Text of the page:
Words Can Describe

Issue section: 
(339)

Abi Grant, Picador; £11.99

To be honest, I didn't really want to read this book. I rather crassly assumed it would be little more than another misery memoir. But little by little the book moved on from the act of rape itself to a wider discussion of the author's life and her experiences.

What emerged was a story of the damage caused by a dysfunctional family, a random act of violence, a sexualised and sexist society, and a battle with the structures of the state for the help and support necessary to rebuild a functioning life.

What was surprising and a bit unexpected was the way in which things that are often demonised in the press were shown as fundamental to her recovery. Rarely have I come across a depiction of someone living in a one-bed council flat on incapacity benefit shown in such a positive, life-affirming light.

"The worst thing about living in council housing is that you're all on top of each other. It's also the best thing. If anything happened to me and I screamed out of a window, fifty people would hear."

She finds herself connecting with the caretaker, Louis, "who's in his early forties, loves science fiction and Buffy the Vampire Slayer and is a complete joy". This made me think about the important social role caretakers play. Yet councils are trying to cut or underplay this service.

In the final section of the book she deals with the trial of the man who attacked her, 12 years after the event, and details just how hard it is for women to get a conviction in the British courts. At the time of the trial, conviction rates in rape cases were running at around 5 percent. They are hardly any higher today.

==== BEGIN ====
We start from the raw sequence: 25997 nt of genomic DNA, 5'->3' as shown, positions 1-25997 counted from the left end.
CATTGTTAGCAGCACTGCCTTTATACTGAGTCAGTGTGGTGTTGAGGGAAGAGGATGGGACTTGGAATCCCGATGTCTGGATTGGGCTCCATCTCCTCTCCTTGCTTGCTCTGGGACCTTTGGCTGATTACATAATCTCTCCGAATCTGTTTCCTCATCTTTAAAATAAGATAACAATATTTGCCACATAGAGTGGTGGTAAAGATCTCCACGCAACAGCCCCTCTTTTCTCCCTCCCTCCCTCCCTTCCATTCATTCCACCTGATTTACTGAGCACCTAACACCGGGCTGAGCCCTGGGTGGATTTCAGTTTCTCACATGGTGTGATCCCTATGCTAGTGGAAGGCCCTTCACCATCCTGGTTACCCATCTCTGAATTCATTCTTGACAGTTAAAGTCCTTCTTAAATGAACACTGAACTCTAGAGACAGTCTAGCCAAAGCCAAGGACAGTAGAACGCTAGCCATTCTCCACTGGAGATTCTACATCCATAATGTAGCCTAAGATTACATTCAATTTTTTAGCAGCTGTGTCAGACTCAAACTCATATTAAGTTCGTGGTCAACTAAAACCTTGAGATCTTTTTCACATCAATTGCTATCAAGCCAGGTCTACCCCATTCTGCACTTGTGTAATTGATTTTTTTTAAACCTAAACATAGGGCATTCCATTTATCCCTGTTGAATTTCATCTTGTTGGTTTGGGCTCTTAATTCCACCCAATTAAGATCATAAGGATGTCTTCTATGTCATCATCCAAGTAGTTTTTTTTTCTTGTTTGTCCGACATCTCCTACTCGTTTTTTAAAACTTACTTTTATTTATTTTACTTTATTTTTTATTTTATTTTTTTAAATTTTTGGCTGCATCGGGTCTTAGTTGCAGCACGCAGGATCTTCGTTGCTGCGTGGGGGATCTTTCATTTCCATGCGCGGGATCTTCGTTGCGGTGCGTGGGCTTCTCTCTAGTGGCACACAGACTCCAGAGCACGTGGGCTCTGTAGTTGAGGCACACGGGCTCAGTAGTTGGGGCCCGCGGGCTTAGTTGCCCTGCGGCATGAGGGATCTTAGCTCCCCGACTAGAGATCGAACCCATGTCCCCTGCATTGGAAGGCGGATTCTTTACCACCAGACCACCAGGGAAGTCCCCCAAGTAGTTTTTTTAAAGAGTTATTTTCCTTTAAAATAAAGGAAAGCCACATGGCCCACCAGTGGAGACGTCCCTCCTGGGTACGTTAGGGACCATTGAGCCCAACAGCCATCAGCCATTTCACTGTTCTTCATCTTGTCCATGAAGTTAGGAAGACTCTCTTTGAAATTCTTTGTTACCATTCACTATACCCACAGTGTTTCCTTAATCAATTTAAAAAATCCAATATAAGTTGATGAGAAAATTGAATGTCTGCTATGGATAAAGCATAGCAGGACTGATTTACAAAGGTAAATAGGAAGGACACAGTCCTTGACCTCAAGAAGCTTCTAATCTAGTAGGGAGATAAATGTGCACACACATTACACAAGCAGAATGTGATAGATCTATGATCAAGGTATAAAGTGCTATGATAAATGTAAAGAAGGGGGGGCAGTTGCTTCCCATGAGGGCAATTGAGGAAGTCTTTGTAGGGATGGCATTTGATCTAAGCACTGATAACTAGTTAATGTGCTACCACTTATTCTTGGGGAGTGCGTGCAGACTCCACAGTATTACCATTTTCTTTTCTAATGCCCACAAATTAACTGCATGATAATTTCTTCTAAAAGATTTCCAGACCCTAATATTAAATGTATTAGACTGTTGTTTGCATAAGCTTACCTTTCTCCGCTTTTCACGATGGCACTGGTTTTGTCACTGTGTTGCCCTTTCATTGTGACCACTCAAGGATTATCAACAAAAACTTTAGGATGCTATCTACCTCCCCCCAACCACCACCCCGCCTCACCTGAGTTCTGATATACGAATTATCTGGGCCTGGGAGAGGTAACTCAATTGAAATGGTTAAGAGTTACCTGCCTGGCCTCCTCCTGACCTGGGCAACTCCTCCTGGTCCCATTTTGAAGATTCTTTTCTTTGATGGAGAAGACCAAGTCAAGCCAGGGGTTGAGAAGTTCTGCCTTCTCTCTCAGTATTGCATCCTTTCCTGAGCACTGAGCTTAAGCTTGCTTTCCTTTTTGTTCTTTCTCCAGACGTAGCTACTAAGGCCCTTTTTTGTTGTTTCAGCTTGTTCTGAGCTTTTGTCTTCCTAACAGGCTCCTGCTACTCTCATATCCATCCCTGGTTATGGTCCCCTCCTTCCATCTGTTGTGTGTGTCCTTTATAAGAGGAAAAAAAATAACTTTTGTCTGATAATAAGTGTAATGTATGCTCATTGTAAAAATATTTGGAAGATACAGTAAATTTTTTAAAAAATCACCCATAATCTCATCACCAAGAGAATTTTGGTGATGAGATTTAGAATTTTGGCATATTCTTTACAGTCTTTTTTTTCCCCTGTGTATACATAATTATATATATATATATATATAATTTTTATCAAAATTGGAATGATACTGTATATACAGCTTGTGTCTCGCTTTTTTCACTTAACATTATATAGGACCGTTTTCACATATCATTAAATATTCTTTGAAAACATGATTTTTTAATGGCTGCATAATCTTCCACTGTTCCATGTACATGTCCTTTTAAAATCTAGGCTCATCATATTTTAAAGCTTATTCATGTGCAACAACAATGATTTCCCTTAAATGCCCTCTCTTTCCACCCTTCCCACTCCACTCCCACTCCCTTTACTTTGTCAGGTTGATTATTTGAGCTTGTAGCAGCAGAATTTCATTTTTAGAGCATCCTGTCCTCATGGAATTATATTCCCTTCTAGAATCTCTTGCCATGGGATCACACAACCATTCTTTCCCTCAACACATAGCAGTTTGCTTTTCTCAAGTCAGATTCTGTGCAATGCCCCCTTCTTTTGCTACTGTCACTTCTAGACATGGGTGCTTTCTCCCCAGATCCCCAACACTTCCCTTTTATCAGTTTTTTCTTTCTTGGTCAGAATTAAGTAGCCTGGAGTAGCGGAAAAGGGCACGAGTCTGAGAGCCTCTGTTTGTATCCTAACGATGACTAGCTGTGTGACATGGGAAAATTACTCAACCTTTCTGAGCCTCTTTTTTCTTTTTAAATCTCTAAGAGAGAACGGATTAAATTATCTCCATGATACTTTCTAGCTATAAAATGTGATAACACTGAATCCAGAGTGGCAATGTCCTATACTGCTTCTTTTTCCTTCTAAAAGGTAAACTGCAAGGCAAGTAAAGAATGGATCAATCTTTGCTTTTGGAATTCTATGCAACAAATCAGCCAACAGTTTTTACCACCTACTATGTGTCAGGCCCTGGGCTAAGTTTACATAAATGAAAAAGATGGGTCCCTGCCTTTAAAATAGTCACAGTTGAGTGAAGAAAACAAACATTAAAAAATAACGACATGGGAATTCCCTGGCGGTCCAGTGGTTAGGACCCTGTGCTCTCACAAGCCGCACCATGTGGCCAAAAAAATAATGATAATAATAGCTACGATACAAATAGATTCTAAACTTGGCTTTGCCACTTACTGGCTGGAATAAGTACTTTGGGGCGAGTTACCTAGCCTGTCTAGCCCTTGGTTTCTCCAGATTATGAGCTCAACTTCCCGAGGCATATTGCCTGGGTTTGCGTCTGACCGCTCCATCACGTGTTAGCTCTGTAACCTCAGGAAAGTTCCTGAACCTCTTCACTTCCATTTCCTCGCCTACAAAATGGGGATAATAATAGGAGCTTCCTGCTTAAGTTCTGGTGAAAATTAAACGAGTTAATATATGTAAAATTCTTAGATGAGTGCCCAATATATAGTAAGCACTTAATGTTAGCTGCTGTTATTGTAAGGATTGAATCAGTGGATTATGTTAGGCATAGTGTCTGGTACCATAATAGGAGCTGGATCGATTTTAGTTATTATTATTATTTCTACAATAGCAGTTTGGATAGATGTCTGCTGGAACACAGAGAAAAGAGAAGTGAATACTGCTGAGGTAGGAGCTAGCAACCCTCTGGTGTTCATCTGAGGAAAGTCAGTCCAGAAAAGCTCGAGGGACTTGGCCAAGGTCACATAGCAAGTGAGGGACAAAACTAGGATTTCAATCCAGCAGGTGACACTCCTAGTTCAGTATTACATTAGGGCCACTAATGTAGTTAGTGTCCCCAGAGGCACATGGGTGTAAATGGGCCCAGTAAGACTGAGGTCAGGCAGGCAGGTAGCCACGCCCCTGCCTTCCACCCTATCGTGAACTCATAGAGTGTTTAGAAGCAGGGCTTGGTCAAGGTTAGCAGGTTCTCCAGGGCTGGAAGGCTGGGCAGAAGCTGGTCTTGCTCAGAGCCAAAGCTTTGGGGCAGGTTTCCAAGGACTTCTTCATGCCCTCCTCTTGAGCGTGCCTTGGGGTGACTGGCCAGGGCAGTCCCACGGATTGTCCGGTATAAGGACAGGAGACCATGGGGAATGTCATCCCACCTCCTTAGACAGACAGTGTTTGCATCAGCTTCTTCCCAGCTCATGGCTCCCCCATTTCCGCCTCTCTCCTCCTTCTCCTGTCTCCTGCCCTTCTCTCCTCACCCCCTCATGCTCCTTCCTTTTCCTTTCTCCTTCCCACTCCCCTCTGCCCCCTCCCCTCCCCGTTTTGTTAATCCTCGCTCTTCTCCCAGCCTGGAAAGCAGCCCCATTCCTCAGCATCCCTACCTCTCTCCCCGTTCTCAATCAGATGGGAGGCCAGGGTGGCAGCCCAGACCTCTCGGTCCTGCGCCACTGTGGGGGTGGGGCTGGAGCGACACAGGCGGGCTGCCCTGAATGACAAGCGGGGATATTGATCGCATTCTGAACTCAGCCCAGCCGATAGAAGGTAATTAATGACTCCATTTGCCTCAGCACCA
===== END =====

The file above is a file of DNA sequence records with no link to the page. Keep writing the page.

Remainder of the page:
As an articulate, white, professional woman who was attacked in her own home by a total stranger, her case should have been more straightforward than most, but even in this "textbook" case she found herself attacked in court and her sexual history and that of her flatmate called into doubt.

But despite the horrible thing that happened to her, she always manages to place it within a much wider context.

She maintains it is impossible for women to get meaningful justice "as long as it's acceptable to routinely portray women, both inside and outside court, as self-serving sluts whose primary value lies in their body parts".

If I had one gentle criticism to make, it would perhaps be that she doesn't always seem to make explicit the link between the role of the family in society and the very problems she goes on to describe in such detail. Nevertheless, I'm really glad I read this book.